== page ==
WASHINGTON (AP) — Richard Trumka, the powerful president of the AFL-CIO who rose from the coal mines of Pennsylvania to preside over one of the largest labor organizations in the world, died Thursday. He was 72.
The federation confirmed Trumka’s death in a statement. He had been AFL-CIO president since 2009, after serving as the organization’s secretary-treasurer for 14 years. From his perch, he oversaw a federation with more than 12.5 million members and ushered in a more aggressive style of leadership.
“The labor movement, the AFL-CIO and the nation lost a legend today,” the AFL-CIO said. “Rich Trumka devoted his life to working people, from his early days as president of the United Mine Workers of America to his unparalleled leadership as the voice of America’s labor movement.”
President Joe Biden eulogized Trumka from the White House and said the labor leader had died of a heart attack while on a camping trip with his son and grandkids. He said he spoke with Trumka’s widow and son earlier in the day.
“He wasn’t just a great labor leader. He was a friend,“ Biden told reporters Thursday. “He was someone I could confide in, and you knew, whatever he said he would do, he would do.”
Trumka was tough and combative, a throwback to an old guard of union leaders from the labor movement’s heyday. But he rose in a distinctly different era, as union membership declined and labor struggled to retain political power. He often focused on making the case for unions to the white, blue collar workers who had turned away from Democrats — and speaking bluntly to them.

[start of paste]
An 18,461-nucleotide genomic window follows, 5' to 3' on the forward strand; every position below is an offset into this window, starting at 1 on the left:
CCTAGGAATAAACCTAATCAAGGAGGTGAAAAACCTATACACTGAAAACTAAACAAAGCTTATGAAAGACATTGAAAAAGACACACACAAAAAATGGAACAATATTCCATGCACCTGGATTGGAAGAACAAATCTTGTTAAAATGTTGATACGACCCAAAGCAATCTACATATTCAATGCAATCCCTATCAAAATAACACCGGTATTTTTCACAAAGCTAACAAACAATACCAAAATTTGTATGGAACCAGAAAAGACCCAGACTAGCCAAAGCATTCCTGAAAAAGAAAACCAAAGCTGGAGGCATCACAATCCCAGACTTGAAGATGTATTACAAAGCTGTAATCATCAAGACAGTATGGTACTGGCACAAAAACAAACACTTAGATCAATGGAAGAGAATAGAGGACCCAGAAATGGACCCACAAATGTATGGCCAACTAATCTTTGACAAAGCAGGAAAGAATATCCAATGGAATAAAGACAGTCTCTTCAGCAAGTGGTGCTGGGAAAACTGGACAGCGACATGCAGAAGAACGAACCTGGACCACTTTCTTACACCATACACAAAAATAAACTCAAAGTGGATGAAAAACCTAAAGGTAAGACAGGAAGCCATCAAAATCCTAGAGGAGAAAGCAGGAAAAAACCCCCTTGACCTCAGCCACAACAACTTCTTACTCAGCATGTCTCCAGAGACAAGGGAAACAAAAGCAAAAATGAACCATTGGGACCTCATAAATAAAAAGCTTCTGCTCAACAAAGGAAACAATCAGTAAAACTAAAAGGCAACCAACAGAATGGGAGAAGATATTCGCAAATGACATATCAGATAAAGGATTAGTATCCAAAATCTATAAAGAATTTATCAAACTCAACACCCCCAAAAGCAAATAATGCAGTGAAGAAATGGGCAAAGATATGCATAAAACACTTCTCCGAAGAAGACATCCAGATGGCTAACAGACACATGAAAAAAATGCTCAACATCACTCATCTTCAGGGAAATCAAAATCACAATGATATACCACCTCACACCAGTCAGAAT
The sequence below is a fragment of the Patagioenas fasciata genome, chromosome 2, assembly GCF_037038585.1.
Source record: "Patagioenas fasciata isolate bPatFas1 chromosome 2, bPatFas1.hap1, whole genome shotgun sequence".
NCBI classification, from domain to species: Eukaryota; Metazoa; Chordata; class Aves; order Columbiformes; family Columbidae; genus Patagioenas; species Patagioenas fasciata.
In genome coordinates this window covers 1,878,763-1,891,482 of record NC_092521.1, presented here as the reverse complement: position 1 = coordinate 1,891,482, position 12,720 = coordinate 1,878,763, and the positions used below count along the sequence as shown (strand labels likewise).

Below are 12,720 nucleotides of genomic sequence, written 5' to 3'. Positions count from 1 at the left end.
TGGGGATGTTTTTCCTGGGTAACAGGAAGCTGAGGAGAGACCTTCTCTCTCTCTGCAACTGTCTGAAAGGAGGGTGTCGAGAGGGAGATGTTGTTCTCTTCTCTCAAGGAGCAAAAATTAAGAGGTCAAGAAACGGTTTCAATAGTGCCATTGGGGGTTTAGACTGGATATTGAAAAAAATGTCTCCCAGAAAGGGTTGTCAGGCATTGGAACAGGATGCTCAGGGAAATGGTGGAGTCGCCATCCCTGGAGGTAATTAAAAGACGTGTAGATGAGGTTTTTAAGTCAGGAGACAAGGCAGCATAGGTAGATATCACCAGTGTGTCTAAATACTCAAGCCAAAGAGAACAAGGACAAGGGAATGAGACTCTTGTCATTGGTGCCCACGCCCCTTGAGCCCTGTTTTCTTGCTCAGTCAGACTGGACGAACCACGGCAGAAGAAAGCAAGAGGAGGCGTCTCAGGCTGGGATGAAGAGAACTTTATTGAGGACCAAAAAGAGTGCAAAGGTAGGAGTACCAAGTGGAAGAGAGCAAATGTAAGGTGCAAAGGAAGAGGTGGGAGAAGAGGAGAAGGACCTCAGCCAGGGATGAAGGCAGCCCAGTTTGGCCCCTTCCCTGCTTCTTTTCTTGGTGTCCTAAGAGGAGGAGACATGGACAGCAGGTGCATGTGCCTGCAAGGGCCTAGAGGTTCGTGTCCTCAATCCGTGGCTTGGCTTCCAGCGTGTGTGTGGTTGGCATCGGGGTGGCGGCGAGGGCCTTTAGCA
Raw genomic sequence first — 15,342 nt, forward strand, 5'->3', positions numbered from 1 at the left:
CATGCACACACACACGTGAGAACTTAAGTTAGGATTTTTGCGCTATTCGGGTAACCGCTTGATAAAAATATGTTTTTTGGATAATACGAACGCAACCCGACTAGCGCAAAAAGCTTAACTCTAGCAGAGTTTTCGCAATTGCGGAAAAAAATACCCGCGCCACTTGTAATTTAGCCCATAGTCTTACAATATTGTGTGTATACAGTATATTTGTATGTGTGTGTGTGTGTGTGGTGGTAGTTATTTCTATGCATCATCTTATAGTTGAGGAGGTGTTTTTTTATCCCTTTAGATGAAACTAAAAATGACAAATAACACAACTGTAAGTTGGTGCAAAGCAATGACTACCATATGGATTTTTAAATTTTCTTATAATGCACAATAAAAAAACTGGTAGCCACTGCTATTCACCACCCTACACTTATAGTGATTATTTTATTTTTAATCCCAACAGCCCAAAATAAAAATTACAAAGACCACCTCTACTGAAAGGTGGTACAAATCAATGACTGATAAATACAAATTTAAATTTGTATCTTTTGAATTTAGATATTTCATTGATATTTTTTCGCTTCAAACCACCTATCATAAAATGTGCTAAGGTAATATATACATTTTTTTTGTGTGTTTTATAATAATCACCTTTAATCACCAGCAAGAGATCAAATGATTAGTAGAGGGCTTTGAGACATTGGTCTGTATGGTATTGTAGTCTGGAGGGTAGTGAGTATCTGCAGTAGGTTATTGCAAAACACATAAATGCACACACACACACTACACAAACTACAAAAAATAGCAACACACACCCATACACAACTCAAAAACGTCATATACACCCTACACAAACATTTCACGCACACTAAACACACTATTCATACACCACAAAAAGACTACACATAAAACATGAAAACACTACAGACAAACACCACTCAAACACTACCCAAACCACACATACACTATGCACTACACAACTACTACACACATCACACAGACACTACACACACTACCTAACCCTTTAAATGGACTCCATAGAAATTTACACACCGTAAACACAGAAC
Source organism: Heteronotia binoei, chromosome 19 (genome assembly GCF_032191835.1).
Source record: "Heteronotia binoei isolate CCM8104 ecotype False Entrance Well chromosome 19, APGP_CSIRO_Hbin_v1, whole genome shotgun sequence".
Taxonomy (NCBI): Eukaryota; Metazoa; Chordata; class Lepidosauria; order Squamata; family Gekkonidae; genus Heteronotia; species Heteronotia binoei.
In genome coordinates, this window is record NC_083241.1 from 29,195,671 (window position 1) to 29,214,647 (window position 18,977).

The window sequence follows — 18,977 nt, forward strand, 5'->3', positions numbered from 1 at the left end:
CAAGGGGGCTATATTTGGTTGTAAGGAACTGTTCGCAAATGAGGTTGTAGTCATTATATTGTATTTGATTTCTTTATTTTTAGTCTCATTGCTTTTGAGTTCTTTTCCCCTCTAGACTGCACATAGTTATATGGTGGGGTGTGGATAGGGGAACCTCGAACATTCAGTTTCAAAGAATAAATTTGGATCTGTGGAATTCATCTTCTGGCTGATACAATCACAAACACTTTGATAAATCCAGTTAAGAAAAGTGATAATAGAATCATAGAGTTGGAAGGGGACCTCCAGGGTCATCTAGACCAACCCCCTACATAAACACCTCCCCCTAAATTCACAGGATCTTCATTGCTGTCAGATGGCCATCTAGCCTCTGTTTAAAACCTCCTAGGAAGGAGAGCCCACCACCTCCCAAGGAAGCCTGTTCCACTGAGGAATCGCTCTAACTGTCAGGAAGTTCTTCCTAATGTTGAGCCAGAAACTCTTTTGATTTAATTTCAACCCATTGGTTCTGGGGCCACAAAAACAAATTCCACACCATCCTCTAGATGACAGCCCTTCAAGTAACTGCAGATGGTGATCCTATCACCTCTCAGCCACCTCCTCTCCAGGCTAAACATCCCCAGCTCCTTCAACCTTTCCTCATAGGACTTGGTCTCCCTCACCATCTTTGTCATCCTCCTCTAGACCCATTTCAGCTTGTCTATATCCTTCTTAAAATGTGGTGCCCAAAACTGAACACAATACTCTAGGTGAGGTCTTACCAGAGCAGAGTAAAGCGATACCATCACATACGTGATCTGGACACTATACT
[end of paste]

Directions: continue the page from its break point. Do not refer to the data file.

“This is a major loss for the labor movement, and he will be greatly missed,” United Food and Commercial Workers International Union Local 7, the largest union in Colorado said in a release. “Every working-class American today, union or not, benefited from Richard’s work. He never minced words and he never backed down from a fight.”
Until his death, he used his power to push for health care legislation, expanded workers rights and infrastructure spending.
“Today, our country has lost a towering advocate for working men and women,” said Colorado Governor Jared Polis. “I’m saddened to hear about the passing of Richard Trumka and send my condolences to his entire family, as well as his brothers and sisters in the labor movement.”
Larry Cohen, a longtime labor activist and former president of the Communications Workers of America, said Trumka’s death was a “devastating” loss for labor, in part because of his long-standing relationship with Biden.
“His ability to talk to the president of the United States will be very hard to replace. It’s a long history, based on personal trust. It’s remarkable,” said Cohen, who had known Trumka since the early 1980s.
As AFL-CIO president, he vowed to revive unions’ sagging membership rolls and pledged to make the labor movement appeal to a new generation of workers who perceive unions as “only a grainy, faded picture from another time.”
Remembrances poured in Thursday from Trumka’s Democratic allies in Washington and in Colorado
“The working people of America have lost a fierce warrior at a time when we needed him most,” Senate Majority Leader Chuck Schumer said in announcing Trumka’s death from the Senate floor.
“In Richard Trumka, our union brothers and sisters here in Colorado and across the country had a fearless fighter leading them in the struggle for the right to collectively bargain for living wages, safe working conditions, and better benefits,” said Morgan Carroll, Chair of the Colorado Democratic Party. “We at the Colorado Democratic Party vow to continue the fight alongside our union brothers and sisters for a better future that uplifts every working family and community, and ensures that workers always have a seat at the table.”